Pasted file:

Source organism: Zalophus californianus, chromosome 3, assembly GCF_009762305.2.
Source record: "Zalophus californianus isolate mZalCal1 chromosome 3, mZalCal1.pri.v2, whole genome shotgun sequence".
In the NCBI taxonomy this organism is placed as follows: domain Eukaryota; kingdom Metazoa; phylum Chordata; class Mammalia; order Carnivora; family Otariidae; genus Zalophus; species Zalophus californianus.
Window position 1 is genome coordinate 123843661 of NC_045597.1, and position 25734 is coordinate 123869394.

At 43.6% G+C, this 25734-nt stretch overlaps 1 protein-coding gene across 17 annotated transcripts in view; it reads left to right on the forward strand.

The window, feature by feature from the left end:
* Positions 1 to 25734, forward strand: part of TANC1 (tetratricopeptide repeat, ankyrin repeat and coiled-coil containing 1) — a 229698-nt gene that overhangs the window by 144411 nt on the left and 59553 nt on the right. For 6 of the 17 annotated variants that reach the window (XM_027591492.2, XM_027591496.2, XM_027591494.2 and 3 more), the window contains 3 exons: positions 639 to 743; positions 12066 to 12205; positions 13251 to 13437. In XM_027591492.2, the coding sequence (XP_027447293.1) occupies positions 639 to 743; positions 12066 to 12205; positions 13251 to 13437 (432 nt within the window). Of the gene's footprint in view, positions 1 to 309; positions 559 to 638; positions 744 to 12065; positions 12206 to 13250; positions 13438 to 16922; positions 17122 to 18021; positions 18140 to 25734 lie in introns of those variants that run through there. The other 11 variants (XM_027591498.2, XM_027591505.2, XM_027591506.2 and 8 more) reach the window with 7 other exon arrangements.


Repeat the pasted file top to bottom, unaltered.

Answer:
Source organism: Zalophus californianus, chromosome 3, assembly GCF_009762305.2.
Source record: "Zalophus californianus isolate mZalCal1 chromosome 3, mZalCal1.pri.v2, whole genome shotgun sequence".
In the NCBI taxonomy this organism is placed as follows: domain Eukaryota; kingdom Metazoa; phylum Chordata; class Mammalia; order Carnivora; family Otariidae; genus Zalophus; species Zalophus californianus.
Window position 1 is genome coordinate 123843661 of NC_045597.1, and position 25734 is coordinate 123869394.

At 43.6% G+C, this 25734-nt stretch overlaps 1 protein-coding gene across 17 annotated transcripts in view; it reads left to right on the forward strand.

The window, feature by feature from the left end:
* Positions 1 to 25734, forward strand: part of TANC1 (tetratricopeptide repeat, ankyrin repeat and coiled-coil containing 1) — a 229698-nt gene that overhangs the window by 144411 nt on the left and 59553 nt on the right. For 6 of the 17 annotated variants that reach the window (XM_027591492.2, XM_027591496.2, XM_027591494.2 and 3 more), the window contains 3 exons: positions 639 to 743; positions 12066 to 12205; positions 13251 to 13437. In XM_027591492.2, the coding sequence (XP_027447293.1) occupies positions 639 to 743; positions 12066 to 12205; positions 13251 to 13437 (432 nt within the window). Of the gene's footprint in view, positions 1 to 309; positions 559 to 638; positions 744 to 12065; positions 12206 to 13250; positions 13438 to 16922; positions 17122 to 18021; positions 18140 to 25734 lie in introns of those variants that run through there. The other 11 variants (XM_027591498.2, XM_027591505.2, XM_027591506.2 and 8 more) reach the window with 7 other exon arrangements.